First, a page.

When their headquarters are destroyed and the world is held hostage, the Kingsman's journey leads them to the discovery of an allied spy organization in the United States. These two elite secret organizations must band together to defeat a common enemy.
Armed with a super-suit with the astonishing ability to shrink in scale but increase in strength, cat burglar Scott Lang must embrace his inner hero and help his mentor, Dr. Hank Pym, plan and pull off a heist that will save the world.
As Steve Rogers struggles to embrace his role in the modern world, he teams up with a fellow Avenger and S.H.I.E.L.D agent, Black Widow, to battle a new threat from history: an assassin known as the Winter Soldier.
Samuel L. Jackson,
A young man named Eggsy whose father died when he was a young boy, is dealing with living with the creep his mother is with now, who mistreats her and him. He goes out and does something to one of the creep's friends. He gets arrested and he calls a number a man gave him around the time his father died, to call if he needs help. A man named Harry approaches him and tells him he's the one who helped him. He tells him that he knew his father. When the man Eggsy slighted wants some payback, Harry takes care of him and his companions single handed. Harry then tells Eggsy that he's part of a secret organization called the Kingsman and his father was also part of it. He died trying to make the world safe. Harry offers Eggsy the opportunity to be a Kingsman and he takes it. He undergoes a grueling training course. Harry is looking into the demise of another Kingsman and the trail leads him to tech billionaire named Valentine aka V who is also curious about the group following him, the ...Written by
Screenwriters Jane Goldman and Matthew Vaughn were keen to make some changes to Mark Millar's source story, and take the film in a slightly different direction. They crafted a backstory for the organization that was slightly less governmental, and the gentleman spy was no longer the street-punk's uncle, but a former colleague of his father's, who'd lost his own life while saving the spy. See more »
When Eggsy is running from security in Valentine's base, he is holding a gun in one of the initial shots despite being unarmed when entering. He does not actually obtain a handgun until he disarms a guard later on. See more »
[over the radio]
This is Zero One Alpha. We have secured Falcon. I say again, we have secured Falcon.
By the time I count to ten, you will have told me exactly what I need to know. If not, the number ten will be the last thing you will ever hear.
One. Two. Three.
[Hart shoots the terrorist in both legs; the terrorist slumps forwards]
Four. Five. Six. Seven. Eight.
[the terrorist sits back up, with a grenade pin in his teeth]
Grenade! Sir, get back!
[...] See more »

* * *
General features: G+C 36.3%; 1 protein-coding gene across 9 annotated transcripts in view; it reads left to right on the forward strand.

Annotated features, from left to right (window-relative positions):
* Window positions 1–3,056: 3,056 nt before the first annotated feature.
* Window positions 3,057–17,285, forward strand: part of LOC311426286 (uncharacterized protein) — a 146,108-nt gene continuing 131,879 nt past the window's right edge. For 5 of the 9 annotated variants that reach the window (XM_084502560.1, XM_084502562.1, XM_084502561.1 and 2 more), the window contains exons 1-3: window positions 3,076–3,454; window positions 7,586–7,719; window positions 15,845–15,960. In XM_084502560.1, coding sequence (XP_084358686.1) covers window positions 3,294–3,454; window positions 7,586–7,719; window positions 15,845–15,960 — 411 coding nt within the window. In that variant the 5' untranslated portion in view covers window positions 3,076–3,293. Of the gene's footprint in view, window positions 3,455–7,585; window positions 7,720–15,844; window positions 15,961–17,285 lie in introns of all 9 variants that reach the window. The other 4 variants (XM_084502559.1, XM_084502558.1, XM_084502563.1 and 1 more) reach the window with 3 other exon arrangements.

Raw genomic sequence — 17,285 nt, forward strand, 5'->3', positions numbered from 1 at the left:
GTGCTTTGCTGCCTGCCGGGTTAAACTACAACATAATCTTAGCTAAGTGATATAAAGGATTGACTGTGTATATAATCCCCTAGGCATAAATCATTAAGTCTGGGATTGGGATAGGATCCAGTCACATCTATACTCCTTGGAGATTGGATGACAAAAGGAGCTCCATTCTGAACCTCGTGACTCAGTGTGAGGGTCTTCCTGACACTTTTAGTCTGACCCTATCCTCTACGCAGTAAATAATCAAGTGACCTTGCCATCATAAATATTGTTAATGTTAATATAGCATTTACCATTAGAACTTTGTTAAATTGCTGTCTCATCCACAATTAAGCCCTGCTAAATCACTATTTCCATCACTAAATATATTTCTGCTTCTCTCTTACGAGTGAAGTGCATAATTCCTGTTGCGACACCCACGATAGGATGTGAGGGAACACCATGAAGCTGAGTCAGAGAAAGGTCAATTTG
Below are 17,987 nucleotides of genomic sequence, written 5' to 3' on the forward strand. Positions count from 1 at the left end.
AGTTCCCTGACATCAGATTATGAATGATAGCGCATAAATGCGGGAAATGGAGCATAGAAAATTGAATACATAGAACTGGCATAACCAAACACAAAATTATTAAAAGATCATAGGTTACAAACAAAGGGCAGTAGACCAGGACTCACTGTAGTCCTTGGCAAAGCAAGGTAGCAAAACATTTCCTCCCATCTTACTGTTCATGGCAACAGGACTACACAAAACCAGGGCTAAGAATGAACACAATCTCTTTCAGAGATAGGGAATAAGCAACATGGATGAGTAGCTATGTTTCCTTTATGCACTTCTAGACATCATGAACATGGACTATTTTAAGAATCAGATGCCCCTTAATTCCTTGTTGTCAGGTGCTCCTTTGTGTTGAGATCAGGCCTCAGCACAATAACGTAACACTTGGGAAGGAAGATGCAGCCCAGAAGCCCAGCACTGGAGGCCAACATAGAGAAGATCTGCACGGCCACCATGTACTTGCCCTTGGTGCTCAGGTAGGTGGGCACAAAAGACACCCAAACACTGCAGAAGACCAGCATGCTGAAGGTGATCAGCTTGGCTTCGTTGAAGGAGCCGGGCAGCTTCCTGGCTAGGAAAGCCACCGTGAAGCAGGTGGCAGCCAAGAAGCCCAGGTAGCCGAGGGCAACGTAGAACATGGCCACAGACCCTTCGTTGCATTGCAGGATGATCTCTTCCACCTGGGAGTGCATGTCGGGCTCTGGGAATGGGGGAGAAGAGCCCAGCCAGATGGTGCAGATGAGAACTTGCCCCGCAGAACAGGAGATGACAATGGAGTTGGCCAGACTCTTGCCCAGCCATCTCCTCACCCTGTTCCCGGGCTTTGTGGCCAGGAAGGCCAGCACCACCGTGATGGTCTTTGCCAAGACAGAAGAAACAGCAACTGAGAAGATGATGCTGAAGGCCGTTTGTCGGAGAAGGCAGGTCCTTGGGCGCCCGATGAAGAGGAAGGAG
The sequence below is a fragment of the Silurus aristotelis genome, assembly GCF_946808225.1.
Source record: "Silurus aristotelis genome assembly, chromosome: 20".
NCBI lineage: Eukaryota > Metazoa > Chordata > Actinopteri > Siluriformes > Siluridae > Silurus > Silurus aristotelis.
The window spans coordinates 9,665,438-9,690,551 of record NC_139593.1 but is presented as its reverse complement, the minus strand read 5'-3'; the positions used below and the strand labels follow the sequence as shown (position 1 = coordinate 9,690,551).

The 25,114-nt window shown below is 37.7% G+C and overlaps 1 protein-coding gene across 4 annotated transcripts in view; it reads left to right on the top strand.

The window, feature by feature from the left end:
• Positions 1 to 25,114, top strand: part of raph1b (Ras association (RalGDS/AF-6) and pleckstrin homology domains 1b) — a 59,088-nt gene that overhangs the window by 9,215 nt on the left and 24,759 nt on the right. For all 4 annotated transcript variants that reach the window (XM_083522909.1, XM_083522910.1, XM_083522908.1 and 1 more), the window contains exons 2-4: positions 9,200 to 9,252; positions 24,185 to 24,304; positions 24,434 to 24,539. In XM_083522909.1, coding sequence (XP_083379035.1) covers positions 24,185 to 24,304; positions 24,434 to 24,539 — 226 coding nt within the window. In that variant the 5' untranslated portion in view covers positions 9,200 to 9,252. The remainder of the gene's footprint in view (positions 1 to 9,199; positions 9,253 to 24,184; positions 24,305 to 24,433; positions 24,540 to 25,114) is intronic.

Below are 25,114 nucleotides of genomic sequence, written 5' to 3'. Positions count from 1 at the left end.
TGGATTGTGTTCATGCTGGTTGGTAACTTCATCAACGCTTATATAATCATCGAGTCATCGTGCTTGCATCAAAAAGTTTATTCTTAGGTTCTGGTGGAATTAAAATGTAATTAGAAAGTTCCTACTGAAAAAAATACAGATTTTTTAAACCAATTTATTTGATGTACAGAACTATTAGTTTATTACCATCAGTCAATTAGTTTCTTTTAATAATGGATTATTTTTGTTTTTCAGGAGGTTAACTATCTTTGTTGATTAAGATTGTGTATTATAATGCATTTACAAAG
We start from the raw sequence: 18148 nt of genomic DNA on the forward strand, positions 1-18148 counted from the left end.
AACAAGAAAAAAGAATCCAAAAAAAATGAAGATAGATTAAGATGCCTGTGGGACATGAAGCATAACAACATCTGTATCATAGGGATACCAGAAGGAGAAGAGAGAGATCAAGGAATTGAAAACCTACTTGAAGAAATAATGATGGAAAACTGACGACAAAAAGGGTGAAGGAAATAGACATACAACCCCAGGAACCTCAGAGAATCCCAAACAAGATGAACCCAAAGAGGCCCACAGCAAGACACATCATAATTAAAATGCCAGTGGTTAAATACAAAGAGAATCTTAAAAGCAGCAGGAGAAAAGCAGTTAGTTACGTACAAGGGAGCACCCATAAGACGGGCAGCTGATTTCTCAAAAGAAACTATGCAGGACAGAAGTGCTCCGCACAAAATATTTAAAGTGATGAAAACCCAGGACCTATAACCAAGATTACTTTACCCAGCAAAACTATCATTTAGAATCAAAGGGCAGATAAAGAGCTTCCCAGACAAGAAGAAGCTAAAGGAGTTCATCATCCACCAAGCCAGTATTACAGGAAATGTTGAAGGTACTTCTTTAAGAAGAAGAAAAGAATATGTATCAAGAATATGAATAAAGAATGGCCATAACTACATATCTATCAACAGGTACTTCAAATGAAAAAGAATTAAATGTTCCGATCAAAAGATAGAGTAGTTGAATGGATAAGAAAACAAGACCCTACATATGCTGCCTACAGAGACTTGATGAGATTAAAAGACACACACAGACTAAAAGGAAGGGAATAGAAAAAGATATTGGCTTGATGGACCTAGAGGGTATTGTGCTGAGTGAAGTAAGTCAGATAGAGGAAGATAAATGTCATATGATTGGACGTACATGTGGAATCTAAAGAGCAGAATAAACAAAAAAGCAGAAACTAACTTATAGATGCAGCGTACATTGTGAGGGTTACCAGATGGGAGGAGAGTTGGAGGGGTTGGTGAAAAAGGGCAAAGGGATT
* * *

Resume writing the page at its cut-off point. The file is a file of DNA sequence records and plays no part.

The MARV title card sequence begins with the 1980 vector graphics arcade game Battlezone. See more »
One Of The Funniest And Most Violent Action Films In Years
I'm going to be honest about this: I like unabashedly violent action films. I'm 42 years old, I'm from Texas and I can take it. Growing up with films like 'Rambo', 'Die Hard', 'The Terminator' and 'Robocop', I can't stand that watered-down "no-blood-no-swearing" gutless kiddie fare that is being served as "action" these days. I know the real thing when I see it - we used to see it all the time back in the day - and I hardly ever see it anymore.
Which brings me to this movie. 'Kingsman: The Secret Service' was being shown just around the corner from where I live, and because I loved two of director Matthew Vaughn's previous films, 'Layer Cake' and 'Kick-Ass', I naturally took the chance to see it. I had already read some comments from previous screenings that this film was totally bad-ass, and I can now say that's actually putting it mildly. This film is nothing short of bat-shît crazy.
Years ago Tarantino said in an interview that he had written a James Bond script and that he would love to direct a Bond film. Sadly, that never happened, but ever since I read that I wondered what an R-rated Bond might be like. I don't know, maybe Matthew Vaughn has read that interview too and saw the potential, because 'Kingsman' is pretty much that: An ultra violent, funny, crazy, foul-mouthed James Bond film (with a little bit of 'Men in Black' and 'Mission Impossible' thrown in). You could say that this is to Bond what 'Game of Thrones' is to 'Lord of the Rings': Where the former can't and dare not go (for marketing and box office reasons), the latter joyfully and gloriously ventures. Dirty and (very black) humor - check. Bad language - check. Gratuitous violence - check. Needless to say, I was thrilled.
But it's also a fantastic action film with an amazing cast (Oscar winners Colin Firth and Michael Caine, plus Sam Jackson AND Mark Hamill) and spectacular, over-the-top fight-scenes that in some instances even rival films like 'The Raid' for their sheer visceral intensity. In short, if you're as fed up with lame wannabe Die-Hards and Terminators as I am, go watch this film. Apart from the rare 'John Wick' or 'Equalizer', 'Kingsman' seems to be pretty much the only antidote to the toothless, generic tripe Hollywood tries to pass for action these days. 9 stars for the film and the story, 11 stars for the balls to pull this off the way they did. Average = a perfect 10.
P.S. I recently stumbled upon an article on the importance of R rated movies. If you're a film fan (especially of films that don't cater to teenagers), you might find it as enlightening as I have: